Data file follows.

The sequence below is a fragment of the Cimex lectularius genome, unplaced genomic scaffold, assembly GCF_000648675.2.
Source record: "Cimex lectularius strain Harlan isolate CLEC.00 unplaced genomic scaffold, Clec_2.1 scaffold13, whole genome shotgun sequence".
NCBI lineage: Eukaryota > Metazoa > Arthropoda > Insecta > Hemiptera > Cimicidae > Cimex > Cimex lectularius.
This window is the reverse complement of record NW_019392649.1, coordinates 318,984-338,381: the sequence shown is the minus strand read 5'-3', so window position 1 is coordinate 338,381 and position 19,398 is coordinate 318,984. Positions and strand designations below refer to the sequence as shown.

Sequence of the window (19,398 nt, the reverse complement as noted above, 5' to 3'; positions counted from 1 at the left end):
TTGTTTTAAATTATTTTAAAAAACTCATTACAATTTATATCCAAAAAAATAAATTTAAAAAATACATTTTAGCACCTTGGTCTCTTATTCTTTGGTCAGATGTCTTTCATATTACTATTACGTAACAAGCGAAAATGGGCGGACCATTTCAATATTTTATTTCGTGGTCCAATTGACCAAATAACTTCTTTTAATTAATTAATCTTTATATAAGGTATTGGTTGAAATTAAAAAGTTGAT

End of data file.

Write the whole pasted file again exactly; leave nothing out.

The sequence below is a fragment of the Cimex lectularius genome, unplaced genomic scaffold, assembly GCF_000648675.2.
Source record: "Cimex lectularius strain Harlan isolate CLEC.00 unplaced genomic scaffold, Clec_2.1 scaffold13, whole genome shotgun sequence".
NCBI lineage: Eukaryota > Metazoa > Arthropoda > Insecta > Hemiptera > Cimicidae > Cimex > Cimex lectularius.
This window is the reverse complement of record NW_019392649.1, coordinates 318,984-338,381: the sequence shown is the minus strand read 5'-3', so window position 1 is coordinate 338,381 and position 19,398 is coordinate 318,984. Positions and strand designations below refer to the sequence as shown.

Sequence of the window (19,398 nt, the reverse complement as noted above, 5' to 3'; positions counted from 1 at the left end):
TTGTTTTAAATTATTTTAAAAAACTCATTACAATTTATATCCAAAAAAATAAATTTAAAAAATACATTTTAGCACCTTGGTCTCTTATTCTTTGGTCAGATGTCTTTCATATTACTATTACGTAACAAGCGAAAATGGGCGGACCATTTCAATATTTTATTTCGTGGTCCAATTGACCAAATAACTTCTTTTAATTAATTAATCTTTATATAAGGTATTGGTTGAAATTAAAAAGTTGAT